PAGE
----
Massive Rs 1.5 crore Bond PENALTY for leaving MD, MS; Rs 2 crore for DM, MCh courses in Odisha
Bhubaneswar: In a gigantic move, the Odisha government has enhanced the bond penalty amount for PG medicos from Rs 36 lakh to Rs 1.5 crore for leaving MD, MS and Rs 2 crore for DM and MCh courses at state-run medical colleges.
The government believes the policy will address the shortfall of doctors serving with the government. As per the media, the state is reported to have 2,400 vacancies in 6,500-plus sanctioned posts of doctors. Hence, this policy is being deemed as the primary reason for the enhancement of the bond penalty.
The announcement to this effect was made by the State Health and Family Welfare Minister N K Das. He informed PTI, "The decision was taken in the wake of a majority of students leaving the state after completing their post-graduation. The revised policy will come into force from this academic year.”
The bond policy is compulsory for all candidates taking admission in government medical colleges, either under state quota or the all-India quota and in PG medical or dental courses.
"Odisha has been spending a huge amount of money for each student, and they should serve the state for at least two years," Das said. He said the government has already made it mandatory for all students of state-run medical colleges to practice in the state for a minimum of two years.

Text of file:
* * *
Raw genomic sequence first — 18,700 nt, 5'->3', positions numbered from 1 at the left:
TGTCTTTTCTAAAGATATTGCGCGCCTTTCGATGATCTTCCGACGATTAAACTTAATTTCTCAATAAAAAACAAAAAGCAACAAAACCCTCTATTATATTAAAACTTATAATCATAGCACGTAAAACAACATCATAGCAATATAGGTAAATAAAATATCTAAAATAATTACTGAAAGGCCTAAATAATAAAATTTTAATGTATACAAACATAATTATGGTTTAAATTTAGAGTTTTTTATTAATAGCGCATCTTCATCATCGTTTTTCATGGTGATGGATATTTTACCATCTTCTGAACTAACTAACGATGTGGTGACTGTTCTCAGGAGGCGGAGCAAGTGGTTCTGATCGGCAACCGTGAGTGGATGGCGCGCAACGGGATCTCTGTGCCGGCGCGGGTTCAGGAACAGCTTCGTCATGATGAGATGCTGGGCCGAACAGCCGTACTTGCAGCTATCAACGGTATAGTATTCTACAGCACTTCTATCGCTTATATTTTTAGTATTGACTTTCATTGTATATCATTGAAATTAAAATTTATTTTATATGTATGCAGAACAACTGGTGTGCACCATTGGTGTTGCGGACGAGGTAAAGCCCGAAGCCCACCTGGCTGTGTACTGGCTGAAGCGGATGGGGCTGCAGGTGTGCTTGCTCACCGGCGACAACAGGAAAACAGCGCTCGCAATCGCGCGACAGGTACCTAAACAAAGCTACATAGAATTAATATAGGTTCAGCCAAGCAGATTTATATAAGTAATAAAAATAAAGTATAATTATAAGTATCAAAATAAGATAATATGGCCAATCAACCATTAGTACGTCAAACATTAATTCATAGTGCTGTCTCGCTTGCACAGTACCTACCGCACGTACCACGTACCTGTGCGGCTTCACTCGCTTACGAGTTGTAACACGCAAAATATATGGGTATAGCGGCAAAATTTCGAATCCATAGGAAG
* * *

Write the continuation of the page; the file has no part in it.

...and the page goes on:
Odisha has seven state-run medical colleges, out of which three have post-graduate and super speciality courses.
The policy, however, lapses on its own if the state government fails to provide employment to a candidate within six months of completing the course, officials said. At present, about 4,000 posts at different levels have been lying vacant due to the shortage of medical personnel, they said.
However, aggrieved by the drastic revision in Bond Policy; the Odisha Medical Services Association (OMSA) showed its condemnation.
Speaking to TOI, OMSA president Nirakar Bhatt said, “The state government should clarify as to why it took such a decision in a hurry without consulting organisations like ours. We will oppose the decision.” He added, “This bond amount is not for private medical colleges. Good students may choose private medical colleges in order to get exposure soon after completion of PG or super speciality courses.”
“Why is this policy only for government, and not for private medical colleges? This policy will help private medical colleges fill up seats at a higher rate,” the association pointed out.
Critiquing the move, Indian Medical Association (IMA) national central working committee member, Dr Ananga Dwivedi, told The Indian Express, “The state Health Department has been projecting policy as per their dreams, and not the reality. Give doctors infrastructure inside and outside hospitals (first). Are there decent toilets for doctors in remote places? Are machines they need for tests available?”
In the meanwhile, the minister also apprised the media that state is mulling over to increase the retirement age of doctors in medical colleges from 68 years to 70 years.